Case School: The Evolving History

Materials Science and Engineering

Historical names



The curriculum for the Mining Department was established in 1886 and the first instructor was Albert W. Smith who taught Chemistry and Metallurgy. Dr. Frank van Horn joined the department in 1887. The first degree in Mining is conferred in 1888 to A.M. Campbell. Course catalog states "The course in mining engineering comprises the studies common to all of the engineering courses and, in addition, special instruction in mining, surveying, mining machinery, chemistry, mineralogy, geology, and metallurgy."

In 1893, a new wing is added to the Mechanical Engineering Laboratory building to host the Mining Department. In 1897, the department added a graduate program in mining and metals. The first degree in mining engineering was granted to Frank Humel.


The beginning of the century brought many changes for the Mining Department. First, in 1903 the department split into the Mining Engineering and the Geology and Mineralogy departments. After moving to its own building, the Rockefeller Laboratory for Mining and Metallurgy in 1905, the Mining department changed its name to Mining and Metallurgical Engineering in 1907, and in 1908, the curriculum splits mining engineering and metallurgical engineering into seperate programs (Engineer of Mines and Metallurgical Engineer). the department changed its name again in 1922 to Metallurgical and Mining Engineering. The first designated degree in mining was awarded in 1903. By 1907, the department awarded degrees of Engineer in Mining and MetallurgicalEngineer. The first B.S. in Metallurgical Engineering was awarded in 1910.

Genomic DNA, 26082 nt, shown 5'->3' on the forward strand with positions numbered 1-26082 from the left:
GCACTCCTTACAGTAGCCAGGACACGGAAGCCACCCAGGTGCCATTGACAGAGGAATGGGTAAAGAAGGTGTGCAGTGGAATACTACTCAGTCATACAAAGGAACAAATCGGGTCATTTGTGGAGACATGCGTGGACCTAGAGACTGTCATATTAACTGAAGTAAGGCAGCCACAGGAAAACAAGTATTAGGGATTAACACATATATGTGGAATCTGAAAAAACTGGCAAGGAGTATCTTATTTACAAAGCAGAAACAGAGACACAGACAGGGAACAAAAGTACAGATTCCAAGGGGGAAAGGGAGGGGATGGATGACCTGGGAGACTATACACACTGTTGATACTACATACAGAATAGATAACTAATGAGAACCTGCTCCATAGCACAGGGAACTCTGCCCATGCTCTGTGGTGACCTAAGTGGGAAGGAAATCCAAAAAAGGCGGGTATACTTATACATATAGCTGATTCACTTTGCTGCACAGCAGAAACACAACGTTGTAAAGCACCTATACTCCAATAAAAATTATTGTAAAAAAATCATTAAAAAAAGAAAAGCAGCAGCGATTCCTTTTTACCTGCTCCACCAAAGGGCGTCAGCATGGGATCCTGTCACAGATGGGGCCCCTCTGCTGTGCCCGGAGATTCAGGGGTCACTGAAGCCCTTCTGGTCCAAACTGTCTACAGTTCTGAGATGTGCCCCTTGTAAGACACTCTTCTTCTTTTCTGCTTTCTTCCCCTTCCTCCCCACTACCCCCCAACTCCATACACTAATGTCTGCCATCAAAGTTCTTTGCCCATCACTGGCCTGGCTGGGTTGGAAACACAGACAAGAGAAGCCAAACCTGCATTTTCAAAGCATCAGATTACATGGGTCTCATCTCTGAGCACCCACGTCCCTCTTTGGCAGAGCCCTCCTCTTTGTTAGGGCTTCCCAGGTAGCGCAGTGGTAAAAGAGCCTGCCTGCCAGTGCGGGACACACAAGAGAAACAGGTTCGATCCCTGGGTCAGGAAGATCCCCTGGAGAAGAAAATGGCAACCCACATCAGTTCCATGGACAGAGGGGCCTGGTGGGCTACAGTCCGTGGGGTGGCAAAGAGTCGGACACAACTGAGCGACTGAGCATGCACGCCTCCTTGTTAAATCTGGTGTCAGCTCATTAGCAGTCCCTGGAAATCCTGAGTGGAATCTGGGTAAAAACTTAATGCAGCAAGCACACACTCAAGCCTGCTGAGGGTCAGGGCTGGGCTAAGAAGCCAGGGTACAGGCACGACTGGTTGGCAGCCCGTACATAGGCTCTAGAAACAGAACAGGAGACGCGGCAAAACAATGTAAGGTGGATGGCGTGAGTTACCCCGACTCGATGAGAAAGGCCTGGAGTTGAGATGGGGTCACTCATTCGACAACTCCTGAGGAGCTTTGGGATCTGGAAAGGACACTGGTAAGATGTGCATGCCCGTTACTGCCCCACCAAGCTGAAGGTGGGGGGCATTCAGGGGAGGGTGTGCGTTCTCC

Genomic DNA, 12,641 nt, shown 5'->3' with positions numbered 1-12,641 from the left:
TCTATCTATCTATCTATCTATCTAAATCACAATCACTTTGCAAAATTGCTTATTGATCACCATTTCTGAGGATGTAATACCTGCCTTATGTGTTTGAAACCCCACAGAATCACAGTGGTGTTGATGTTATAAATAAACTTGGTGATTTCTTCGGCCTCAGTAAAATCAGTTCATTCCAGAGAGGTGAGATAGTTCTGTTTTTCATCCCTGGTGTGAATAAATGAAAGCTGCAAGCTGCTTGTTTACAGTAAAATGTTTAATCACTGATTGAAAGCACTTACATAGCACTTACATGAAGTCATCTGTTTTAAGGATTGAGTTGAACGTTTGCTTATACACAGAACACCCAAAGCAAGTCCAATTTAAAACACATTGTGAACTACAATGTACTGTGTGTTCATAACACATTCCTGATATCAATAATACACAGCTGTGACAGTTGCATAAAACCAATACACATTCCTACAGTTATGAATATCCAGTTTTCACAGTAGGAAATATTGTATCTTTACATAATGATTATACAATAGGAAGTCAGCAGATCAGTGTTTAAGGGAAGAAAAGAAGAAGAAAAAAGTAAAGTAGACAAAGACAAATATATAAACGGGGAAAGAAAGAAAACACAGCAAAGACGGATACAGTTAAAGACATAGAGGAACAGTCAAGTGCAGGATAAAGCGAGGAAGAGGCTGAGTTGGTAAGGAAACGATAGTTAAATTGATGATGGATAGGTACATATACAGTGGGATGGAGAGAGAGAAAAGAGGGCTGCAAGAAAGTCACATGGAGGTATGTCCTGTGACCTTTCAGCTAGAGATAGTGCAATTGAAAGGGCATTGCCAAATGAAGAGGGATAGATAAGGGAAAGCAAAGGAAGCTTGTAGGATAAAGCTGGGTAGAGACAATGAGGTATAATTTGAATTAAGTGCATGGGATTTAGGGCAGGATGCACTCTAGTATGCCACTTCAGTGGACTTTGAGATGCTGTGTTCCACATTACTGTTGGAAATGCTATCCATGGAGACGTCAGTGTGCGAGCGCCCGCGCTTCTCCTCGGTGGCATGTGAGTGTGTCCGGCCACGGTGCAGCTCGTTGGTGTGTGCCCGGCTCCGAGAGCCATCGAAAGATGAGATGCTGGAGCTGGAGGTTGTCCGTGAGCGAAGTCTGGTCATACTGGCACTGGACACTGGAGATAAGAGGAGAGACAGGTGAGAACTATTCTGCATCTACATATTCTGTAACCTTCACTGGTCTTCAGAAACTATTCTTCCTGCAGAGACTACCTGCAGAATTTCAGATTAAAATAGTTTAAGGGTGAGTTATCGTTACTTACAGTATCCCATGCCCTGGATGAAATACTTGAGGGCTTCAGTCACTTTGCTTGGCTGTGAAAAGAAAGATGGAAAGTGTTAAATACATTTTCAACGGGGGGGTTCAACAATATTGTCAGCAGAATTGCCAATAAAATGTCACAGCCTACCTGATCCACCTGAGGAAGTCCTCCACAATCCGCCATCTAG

By 1911, the Mining and Metallurgy department offered courses in topographical mapping, mining and metallurgy machinery, drawing and mine surveying, metallurgy and electric smelting, metal refining and gas analysis for engineers, ore treatment, mining law, mining engineering, metallography, metallurgical analysis, ore and rock analysis, and ore mill and metallurgical plant design. In 1907, the department started organizing out of town practice term trips, starting with mines and metalurgical plants in the Upper Michigan. These trips continued for many years and visited many mines and plants in the U.S. and Canada.
In 1903, students from the department organized the Pick and Shovel Club.



After mining engineering was discontinued in 1931, the Mining and Metallurgy Department was renamed the Department of Metallurgy. The Rockefeller Mining and Metallurgy building was improved in 1941 and new lab equipment was purchased. In 1942, the first Ph.D. in Metallurgy was awarded to Harry P. Croft.

The catalog for metallurgy included courses such as Blast Furnace Cost and Operation, Open Hearth Operation and Design, Industrial Furnaces, Advanced Metallography, Hydro Metallurgy of Copper, Ingots and Ingot Molds, and Applied X-Ray Spectrometry.